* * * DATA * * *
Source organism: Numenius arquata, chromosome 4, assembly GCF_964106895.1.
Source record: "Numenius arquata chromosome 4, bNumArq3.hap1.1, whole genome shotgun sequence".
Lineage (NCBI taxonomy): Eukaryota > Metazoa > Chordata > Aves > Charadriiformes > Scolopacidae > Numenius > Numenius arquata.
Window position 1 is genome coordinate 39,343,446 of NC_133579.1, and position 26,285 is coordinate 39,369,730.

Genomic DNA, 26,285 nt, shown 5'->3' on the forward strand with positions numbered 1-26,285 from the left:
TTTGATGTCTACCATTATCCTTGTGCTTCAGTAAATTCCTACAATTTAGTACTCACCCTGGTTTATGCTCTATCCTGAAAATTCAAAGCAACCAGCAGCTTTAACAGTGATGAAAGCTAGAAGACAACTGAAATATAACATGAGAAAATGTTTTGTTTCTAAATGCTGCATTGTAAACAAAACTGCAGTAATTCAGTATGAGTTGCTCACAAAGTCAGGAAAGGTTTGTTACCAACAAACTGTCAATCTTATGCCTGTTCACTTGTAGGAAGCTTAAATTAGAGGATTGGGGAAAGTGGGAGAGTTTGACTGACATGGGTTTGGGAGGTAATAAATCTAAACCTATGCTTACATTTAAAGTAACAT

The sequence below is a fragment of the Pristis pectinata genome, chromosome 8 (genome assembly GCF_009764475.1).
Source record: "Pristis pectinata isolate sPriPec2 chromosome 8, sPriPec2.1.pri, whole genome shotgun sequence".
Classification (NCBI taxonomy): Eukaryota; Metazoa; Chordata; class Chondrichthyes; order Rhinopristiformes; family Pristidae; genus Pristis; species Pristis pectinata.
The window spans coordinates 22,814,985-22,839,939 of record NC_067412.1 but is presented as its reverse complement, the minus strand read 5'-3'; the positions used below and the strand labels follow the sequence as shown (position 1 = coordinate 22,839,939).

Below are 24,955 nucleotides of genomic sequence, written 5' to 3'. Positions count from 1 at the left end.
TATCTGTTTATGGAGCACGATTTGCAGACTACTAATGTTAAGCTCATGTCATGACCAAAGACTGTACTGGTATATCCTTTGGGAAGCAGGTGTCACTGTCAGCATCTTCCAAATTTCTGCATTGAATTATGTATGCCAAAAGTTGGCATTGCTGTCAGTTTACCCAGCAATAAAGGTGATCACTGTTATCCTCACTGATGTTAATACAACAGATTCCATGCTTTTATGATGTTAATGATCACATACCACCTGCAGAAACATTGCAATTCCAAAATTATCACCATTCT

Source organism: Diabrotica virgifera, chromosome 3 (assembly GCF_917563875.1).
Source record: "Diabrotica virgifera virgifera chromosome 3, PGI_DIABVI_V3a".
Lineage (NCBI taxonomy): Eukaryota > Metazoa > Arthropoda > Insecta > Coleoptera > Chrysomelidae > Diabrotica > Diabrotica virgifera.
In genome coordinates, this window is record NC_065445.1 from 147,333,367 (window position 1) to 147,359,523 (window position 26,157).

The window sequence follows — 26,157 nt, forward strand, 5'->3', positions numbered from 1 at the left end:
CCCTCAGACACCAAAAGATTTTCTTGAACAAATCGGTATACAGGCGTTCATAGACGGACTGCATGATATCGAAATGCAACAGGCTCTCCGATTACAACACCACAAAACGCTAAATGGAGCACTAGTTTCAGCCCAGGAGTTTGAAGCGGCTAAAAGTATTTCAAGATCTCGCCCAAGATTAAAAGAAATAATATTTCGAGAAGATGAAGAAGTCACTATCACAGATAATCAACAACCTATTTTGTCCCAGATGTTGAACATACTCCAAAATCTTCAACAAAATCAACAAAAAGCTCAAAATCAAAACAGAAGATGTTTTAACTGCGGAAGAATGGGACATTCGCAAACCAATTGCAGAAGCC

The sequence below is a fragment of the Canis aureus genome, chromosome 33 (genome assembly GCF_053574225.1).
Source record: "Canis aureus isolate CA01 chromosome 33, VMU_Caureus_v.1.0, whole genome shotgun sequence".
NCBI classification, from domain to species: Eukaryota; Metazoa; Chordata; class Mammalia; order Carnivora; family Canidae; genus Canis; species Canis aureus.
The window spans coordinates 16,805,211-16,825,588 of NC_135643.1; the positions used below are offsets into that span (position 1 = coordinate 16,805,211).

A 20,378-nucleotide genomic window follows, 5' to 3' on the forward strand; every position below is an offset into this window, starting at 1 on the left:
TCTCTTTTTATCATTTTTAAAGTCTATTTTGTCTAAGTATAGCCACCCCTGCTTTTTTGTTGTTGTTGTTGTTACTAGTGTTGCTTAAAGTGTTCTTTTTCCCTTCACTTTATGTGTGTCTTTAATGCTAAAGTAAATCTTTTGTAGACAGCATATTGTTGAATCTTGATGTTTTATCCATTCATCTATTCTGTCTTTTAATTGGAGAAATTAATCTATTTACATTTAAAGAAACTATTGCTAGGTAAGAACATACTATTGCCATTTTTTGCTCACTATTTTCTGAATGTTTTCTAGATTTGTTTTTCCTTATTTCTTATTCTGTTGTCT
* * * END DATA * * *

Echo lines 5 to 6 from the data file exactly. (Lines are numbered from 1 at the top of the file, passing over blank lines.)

Genomic DNA, 26,285 nt, shown 5'->3' on the forward strand with positions numbered 1-26,285 from the left:
TTTGATGTCTACCATTATCCTTGTGCTTCAGTAAATTCCTACAATTTAGTACTCACCCTGGTTTATGCTCTATCCTGAAAATTCAAAGCAACCAGCAGCTTTAACAGTGATGAAAGCTAGAAGACAACTGAAATATAACATGAGAAAATGTTTTGTTTCTAAATGCTGCATTGTAAACAAAACTGCAGTAATTCAGTATGAGTTGCTCACAAAGTCAGGAAAGGTTTGTTACCAACAAACTGTCAATCTTATGCCTGTTCACTTGTAGGAAGCTTAAATTAGAGGATTGGGGAAAGTGGGAGAGTTTGACTGACATGGGTTTGGGAGGTAATAAATCTAAACCTATGCTTACATTTAAAGTAACAT